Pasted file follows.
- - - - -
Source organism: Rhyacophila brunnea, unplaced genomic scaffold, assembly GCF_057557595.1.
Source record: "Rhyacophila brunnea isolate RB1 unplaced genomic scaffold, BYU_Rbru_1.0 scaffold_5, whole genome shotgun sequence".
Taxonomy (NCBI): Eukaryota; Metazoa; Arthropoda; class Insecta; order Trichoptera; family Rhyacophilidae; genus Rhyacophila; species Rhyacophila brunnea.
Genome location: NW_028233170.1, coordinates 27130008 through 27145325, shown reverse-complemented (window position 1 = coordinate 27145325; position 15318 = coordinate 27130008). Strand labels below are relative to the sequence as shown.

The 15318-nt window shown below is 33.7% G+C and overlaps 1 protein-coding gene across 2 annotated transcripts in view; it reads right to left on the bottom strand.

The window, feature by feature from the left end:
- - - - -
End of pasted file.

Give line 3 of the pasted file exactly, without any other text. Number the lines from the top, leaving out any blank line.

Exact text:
Taxonomy (NCBI): Eukaryota; Metazoa; Arthropoda; class Insecta; order Trichoptera; family Rhyacophilidae; genus Rhyacophila; species Rhyacophila brunnea.